Here you'll find one of the most accessible wildlife viewing areas in Alaska. The marsh is a rest area for migratory birds including trumpeter swans, rednecked grebes, golden eyes, and pintails. Also watch for beavers, moose and bald eagles. You may even spot salmon spawning in the deeper water.
These jaw-dropping views will make you tremble—in a good way. Whether you reach Pt. Woronzof on the Tony Knowles Coastal Trail, or drive there on W. Northern Lights Blvd., the views of nature are stunning. As a unique bonus, you’ll see giant airplanes up close as they land and take off from the Ted Stevens Anchorage International Airport. The massive, More...
The Kenai Mountains-Turnagain Arm National Heritage Area is a place whose valleys and mountains, communities and people tell the larger story of a wild place and a rugged frontier. This audio guide gives you the inside scoop on its fascinating history. You’ll meet bigger-than-life historical characters like Alaska Nellie (as well as a few ghosts), see the original Iditarod trail, and learn about the creation of the Alaska Railroad.
Update: As of March 27, 2019, this area is now closed. After the November 30, 2018 earthquake, it is a high rock-fall risk area. We'll keep an eye out for a new great spot to grab fresh Alaska water!
Drive just a few miles south of Anchorage, and you can taste the best water that Alaska has to offer. No fees, no gimmicks: just a 5-foot pipe protruding from a granite cliff face that gushes crystal clear water capable of causing instant brain freezes. Locals stop regularly to fill up bottles for hiking and skiing trips because the water tastes fantastic and they love the fact that there’s no chlorine, fluoride, or throwaway plastic bottles involved.
To snatch a sense of the state’s only real city, take this quick, two-to-three hour driving tour. It works whether you’re a local resident with a house full of wired (and maybe jetlagged!) guests—or a visitor with a rental car and few hours free to explore. Perfect for that first afternoon after arrival.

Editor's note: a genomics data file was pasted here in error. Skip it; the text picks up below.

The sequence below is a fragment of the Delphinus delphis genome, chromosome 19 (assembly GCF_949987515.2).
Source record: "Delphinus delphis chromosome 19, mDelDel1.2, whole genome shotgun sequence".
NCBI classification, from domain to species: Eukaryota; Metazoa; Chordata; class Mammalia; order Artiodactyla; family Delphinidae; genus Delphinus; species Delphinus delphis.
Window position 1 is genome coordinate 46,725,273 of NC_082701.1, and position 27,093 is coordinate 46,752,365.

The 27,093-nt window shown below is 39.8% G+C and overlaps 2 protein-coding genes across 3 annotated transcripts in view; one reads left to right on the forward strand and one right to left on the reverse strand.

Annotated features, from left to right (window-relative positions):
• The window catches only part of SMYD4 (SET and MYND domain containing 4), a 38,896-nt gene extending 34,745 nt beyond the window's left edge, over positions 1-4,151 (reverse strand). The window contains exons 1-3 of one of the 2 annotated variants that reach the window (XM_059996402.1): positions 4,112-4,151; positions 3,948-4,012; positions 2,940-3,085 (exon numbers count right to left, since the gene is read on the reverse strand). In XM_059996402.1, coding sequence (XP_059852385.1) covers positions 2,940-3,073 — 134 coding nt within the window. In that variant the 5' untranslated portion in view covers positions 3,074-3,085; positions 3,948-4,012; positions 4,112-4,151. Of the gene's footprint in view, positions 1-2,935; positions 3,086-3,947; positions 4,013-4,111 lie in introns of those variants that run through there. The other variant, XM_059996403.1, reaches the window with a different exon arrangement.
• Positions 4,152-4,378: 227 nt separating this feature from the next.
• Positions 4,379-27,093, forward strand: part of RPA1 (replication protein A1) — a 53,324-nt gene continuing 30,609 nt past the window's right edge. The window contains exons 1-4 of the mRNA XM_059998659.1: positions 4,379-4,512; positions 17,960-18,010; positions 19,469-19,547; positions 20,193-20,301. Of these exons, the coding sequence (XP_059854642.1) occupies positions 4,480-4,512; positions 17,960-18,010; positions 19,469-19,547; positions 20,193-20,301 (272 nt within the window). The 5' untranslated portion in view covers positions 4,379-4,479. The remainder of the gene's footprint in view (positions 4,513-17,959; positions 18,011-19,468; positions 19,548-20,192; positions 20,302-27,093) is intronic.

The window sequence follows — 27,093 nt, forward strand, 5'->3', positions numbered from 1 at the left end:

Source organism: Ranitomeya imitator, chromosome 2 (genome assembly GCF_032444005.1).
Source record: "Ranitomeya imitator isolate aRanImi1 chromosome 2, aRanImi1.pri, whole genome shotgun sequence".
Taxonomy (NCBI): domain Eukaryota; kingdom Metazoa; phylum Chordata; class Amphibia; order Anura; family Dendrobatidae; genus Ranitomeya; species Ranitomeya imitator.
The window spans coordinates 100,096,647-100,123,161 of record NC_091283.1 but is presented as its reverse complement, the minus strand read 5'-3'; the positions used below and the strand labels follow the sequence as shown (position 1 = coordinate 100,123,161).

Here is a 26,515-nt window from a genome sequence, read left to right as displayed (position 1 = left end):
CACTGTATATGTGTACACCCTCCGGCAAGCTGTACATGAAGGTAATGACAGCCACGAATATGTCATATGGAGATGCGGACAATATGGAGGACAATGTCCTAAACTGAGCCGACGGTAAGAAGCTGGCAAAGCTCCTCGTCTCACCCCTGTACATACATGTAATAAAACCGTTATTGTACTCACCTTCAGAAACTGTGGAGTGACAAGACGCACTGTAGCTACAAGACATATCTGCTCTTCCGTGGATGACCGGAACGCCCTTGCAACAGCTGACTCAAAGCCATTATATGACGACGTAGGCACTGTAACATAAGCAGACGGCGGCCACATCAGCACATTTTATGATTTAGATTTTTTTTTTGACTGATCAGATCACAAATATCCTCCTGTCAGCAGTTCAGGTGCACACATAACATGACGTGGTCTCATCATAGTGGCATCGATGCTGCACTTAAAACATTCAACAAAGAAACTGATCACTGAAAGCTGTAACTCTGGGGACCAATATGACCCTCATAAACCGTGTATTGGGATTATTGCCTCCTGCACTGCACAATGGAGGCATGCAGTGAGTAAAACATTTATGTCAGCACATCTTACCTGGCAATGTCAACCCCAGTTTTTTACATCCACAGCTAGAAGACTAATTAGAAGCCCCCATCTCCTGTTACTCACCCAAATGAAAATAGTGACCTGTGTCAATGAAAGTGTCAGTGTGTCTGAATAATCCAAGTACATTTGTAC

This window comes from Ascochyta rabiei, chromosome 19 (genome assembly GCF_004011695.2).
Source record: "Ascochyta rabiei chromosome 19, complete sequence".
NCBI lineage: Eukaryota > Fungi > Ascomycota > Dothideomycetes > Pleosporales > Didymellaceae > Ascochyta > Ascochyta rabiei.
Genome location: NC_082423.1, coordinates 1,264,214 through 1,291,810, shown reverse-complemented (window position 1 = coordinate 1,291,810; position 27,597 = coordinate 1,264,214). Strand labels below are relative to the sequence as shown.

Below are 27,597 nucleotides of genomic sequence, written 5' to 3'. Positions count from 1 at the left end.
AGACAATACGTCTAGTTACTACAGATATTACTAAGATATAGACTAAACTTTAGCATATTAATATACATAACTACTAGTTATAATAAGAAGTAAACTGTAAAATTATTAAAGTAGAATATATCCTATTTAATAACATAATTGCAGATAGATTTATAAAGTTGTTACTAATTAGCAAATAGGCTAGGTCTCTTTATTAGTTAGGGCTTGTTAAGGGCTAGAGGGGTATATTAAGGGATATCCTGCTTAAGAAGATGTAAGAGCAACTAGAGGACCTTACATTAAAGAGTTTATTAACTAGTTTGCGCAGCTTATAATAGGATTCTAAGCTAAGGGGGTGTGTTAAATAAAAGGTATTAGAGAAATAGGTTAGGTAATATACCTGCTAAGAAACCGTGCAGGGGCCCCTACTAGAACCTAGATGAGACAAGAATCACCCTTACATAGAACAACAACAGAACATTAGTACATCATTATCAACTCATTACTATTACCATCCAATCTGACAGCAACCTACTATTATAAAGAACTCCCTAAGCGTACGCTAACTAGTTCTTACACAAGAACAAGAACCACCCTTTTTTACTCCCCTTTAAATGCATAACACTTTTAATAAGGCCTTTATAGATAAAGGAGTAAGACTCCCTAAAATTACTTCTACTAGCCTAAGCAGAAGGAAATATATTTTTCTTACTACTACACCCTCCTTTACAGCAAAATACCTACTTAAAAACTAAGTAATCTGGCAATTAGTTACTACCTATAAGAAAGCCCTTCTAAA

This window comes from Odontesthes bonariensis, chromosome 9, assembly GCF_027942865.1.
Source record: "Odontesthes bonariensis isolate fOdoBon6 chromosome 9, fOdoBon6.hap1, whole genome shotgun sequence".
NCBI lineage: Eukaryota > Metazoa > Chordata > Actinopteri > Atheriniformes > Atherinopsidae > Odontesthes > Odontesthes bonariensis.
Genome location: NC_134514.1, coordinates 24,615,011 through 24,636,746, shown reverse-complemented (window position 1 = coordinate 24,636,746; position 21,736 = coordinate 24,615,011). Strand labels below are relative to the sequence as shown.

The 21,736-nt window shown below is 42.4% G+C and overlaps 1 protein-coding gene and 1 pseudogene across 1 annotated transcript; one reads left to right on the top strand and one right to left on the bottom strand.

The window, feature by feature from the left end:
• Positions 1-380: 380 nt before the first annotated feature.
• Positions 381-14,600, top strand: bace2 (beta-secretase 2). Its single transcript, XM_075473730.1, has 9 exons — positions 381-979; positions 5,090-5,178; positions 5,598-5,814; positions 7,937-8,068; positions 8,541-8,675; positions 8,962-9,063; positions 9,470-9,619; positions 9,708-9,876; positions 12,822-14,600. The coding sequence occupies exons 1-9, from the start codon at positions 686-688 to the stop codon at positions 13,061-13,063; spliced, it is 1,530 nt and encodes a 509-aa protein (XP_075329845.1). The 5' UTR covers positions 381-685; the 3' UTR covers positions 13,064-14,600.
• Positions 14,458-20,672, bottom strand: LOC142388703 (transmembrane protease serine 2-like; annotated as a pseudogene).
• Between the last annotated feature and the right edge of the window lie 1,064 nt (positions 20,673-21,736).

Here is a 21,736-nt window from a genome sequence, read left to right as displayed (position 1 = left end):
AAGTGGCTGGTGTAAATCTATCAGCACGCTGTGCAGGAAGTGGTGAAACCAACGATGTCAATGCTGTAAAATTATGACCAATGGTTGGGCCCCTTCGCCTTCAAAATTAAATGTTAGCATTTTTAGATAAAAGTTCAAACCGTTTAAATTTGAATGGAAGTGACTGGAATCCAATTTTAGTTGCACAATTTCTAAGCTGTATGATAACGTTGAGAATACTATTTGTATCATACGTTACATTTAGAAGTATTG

When you feel weary of cold season weather and yearn for a whiff of summer, you can visit Anchorage’s own tropical greenhouse almost any day. The Mann Leiser Memorial Greenhouse in near-east Anchorage inside Russian Jack Springs Park features birds, fish and a collection of exotic plants from around the world.
Mid May through early October
If you want to marvel at the sight of thousands of fish schooling in gigantic tanks, take the self-guided tour inside the state fish hatchery on the banks of Ship Creek east of downtown. The museum-quality observation deck offers intimate views of a complex operation that produces up to six million sport fish each year.
Spencer Glacier rises 3,500 feet in a stunning, natural ramp from a lake of royal-blue icebergs in the Chugach National Forest just 60 miles south of Anchorage. It’s a family-friendly recreation destination featuring camping, hiking, glacier exploration, nature walks, paddling and sightseeing. Maybe best of all: You have to take a train to get there!
A giant sand dune rises into the trees of Kincaid Park near the southwest corner of the Anchorage Bowl. Its brown face of gorgeous speckled grains looms more than 40 feet above the surrounding forest floor, presenting a pyramid-steep slope that just begs to be climbed. This natural feature is a blast for the whole family, perfect for anybody who has ever delighted in a romp at the beach.
For glimpses of the big Chinook salmon right inside the city’s industrial heart, check out the hatchery-seeded run at Ship Creek between late May into June. Hatchery-seeded coho salmon begin running through the same waters in late July through August.
What elements make a great city? When Anchorage’s forefathers landed at Ship Creek in 1915, those elements were people, education, jobs, culture, capital investments, productivity and growth, food production and subsistence, wildlife and natural beauty. So these pioneers set out to make them all a reality. Four distinct neighborhoods arose to meet the call for housing and land management offices, as well as school, library, and museum facilities.
Alaska Wild Berry Products has two convenient locations. One, inside the 5th Avenue Mall in the heart of downtown Anchorage. The other is just a brief 10-minute drive from downtown. The shop itself features great Alaskan gifts like Alaskan jelly, salmon, meats, and chocolate.